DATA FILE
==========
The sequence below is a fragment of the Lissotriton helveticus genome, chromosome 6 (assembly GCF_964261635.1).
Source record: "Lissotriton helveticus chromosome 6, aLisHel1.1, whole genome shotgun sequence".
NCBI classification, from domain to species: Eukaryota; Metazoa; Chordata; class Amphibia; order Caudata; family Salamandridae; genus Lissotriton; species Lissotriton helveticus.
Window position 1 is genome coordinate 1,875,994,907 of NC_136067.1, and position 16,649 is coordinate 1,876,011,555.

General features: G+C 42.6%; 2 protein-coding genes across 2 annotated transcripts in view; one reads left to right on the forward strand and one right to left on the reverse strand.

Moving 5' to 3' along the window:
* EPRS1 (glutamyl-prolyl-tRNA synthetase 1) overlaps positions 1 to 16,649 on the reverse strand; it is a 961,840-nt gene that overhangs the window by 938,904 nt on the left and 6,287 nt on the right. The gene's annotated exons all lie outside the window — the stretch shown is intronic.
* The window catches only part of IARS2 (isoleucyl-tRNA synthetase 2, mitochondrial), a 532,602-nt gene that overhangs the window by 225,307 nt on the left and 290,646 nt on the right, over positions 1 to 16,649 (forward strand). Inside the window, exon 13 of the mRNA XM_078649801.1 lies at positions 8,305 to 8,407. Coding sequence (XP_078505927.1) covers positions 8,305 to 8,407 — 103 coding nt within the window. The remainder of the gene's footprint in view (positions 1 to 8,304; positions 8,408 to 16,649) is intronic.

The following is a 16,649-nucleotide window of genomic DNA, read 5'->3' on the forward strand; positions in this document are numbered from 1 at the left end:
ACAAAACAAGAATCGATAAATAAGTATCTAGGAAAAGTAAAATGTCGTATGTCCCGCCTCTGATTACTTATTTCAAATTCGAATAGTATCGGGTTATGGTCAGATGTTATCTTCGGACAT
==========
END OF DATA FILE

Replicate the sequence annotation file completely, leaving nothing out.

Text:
The sequence below is a fragment of the Lissotriton helveticus genome, chromosome 6 (assembly GCF_964261635.1).
Source record: "Lissotriton helveticus chromosome 6, aLisHel1.1, whole genome shotgun sequence".
NCBI classification, from domain to species: Eukaryota; Metazoa; Chordata; class Amphibia; order Caudata; family Salamandridae; genus Lissotriton; species Lissotriton helveticus.
Window position 1 is genome coordinate 1,875,994,907 of NC_136067.1, and position 16,649 is coordinate 1,876,011,555.

General features: G+C 42.6%; 2 protein-coding genes across 2 annotated transcripts in view; one reads left to right on the forward strand and one right to left on the reverse strand.

Moving 5' to 3' along the window:
* EPRS1 (glutamyl-prolyl-tRNA synthetase 1) overlaps positions 1 to 16,649 on the reverse strand; it is a 961,840-nt gene that overhangs the window by 938,904 nt on the left and 6,287 nt on the right. The gene's annotated exons all lie outside the window — the stretch shown is intronic.
* The window catches only part of IARS2 (isoleucyl-tRNA synthetase 2, mitochondrial), a 532,602-nt gene that overhangs the window by 225,307 nt on the left and 290,646 nt on the right, over positions 1 to 16,649 (forward strand). Inside the window, exon 13 of the mRNA XM_078649801.1 lies at positions 8,305 to 8,407. Coding sequence (XP_078505927.1) covers positions 8,305 to 8,407 — 103 coding nt within the window. The remainder of the gene's footprint in view (positions 1 to 8,304; positions 8,408 to 16,649) is intronic.

The following is a 16,649-nucleotide window of genomic DNA, read 5'->3' on the forward strand; positions in this document are numbered from 1 at the left end:
ACAAAACAAGAATCGATAAATAAGTATCTAGGAAAAGTAAAATGTCGTATGTCCCGCCTCTGATTACTTATTTCAAATTCGAATAGTATCGGGTTATGGTCAGATGTTATCTTCGGACAT